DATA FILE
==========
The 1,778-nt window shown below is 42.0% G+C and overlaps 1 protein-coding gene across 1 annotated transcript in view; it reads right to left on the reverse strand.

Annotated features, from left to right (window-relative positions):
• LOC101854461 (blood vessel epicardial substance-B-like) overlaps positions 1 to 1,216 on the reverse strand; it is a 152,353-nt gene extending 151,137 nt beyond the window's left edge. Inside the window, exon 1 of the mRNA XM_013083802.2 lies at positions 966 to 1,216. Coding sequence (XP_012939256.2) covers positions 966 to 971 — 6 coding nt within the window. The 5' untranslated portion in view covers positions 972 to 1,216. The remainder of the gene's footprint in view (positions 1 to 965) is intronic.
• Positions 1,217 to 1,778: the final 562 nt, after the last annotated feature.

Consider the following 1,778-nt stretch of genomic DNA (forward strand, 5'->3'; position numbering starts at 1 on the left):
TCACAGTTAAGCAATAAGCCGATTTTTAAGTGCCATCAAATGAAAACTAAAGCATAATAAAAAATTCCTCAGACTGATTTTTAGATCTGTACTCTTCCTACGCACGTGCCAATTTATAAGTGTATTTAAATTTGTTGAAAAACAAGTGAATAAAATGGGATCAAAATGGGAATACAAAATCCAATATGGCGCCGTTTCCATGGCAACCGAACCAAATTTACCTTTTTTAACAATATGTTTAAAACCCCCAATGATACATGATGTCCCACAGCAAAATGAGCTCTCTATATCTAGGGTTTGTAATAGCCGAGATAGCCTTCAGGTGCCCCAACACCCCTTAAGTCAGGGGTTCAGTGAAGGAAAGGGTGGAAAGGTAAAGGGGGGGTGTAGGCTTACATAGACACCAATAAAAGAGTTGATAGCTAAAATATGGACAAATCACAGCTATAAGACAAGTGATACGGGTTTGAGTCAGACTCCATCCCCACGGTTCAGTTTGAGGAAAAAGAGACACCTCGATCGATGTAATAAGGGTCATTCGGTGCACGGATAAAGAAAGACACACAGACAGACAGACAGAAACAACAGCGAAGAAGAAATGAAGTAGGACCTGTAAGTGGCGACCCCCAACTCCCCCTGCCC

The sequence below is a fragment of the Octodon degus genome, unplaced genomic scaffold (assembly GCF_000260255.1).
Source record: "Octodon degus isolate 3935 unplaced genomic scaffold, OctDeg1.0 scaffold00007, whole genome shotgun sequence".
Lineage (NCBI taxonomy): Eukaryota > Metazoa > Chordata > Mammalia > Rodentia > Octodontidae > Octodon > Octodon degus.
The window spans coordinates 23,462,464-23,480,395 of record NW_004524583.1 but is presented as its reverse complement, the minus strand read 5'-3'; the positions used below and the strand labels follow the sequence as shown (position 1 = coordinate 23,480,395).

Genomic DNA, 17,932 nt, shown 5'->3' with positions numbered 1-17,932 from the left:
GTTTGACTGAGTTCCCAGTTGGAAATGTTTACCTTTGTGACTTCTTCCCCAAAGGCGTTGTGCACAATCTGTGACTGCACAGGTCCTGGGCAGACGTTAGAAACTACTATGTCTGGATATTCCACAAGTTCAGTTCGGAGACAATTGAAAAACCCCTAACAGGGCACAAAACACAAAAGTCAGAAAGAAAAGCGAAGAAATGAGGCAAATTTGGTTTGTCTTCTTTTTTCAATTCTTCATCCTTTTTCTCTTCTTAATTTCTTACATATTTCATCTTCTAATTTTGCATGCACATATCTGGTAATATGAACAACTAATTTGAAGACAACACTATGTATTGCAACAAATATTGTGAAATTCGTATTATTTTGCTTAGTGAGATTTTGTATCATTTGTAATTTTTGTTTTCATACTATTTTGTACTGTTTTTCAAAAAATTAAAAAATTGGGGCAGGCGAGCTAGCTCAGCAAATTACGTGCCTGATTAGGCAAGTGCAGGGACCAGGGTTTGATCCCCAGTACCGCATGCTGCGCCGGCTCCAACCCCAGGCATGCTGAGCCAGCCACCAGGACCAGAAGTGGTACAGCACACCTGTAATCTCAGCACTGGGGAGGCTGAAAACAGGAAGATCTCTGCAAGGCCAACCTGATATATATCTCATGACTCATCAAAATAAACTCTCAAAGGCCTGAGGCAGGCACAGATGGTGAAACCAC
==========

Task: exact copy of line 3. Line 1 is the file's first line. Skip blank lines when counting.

• LOC101854461 (blood vessel epicardial substance-B-like) overlaps positions 1 to 1,216 on the reverse strand; it is a 152,353-nt gene extending 151,137 nt beyond the window's left edge. Inside the window, exon 1 of the mRNA XM_013083802.2 lies at positions 966 to 1,216. Coding sequence (XP_012939256.2) covers positions 966 to 971 — 6 coding nt within the window. The 5' untranslated portion in view covers positions 972 to 1,216. The remainder of the gene's footprint in view (positions 1 to 965) is intronic.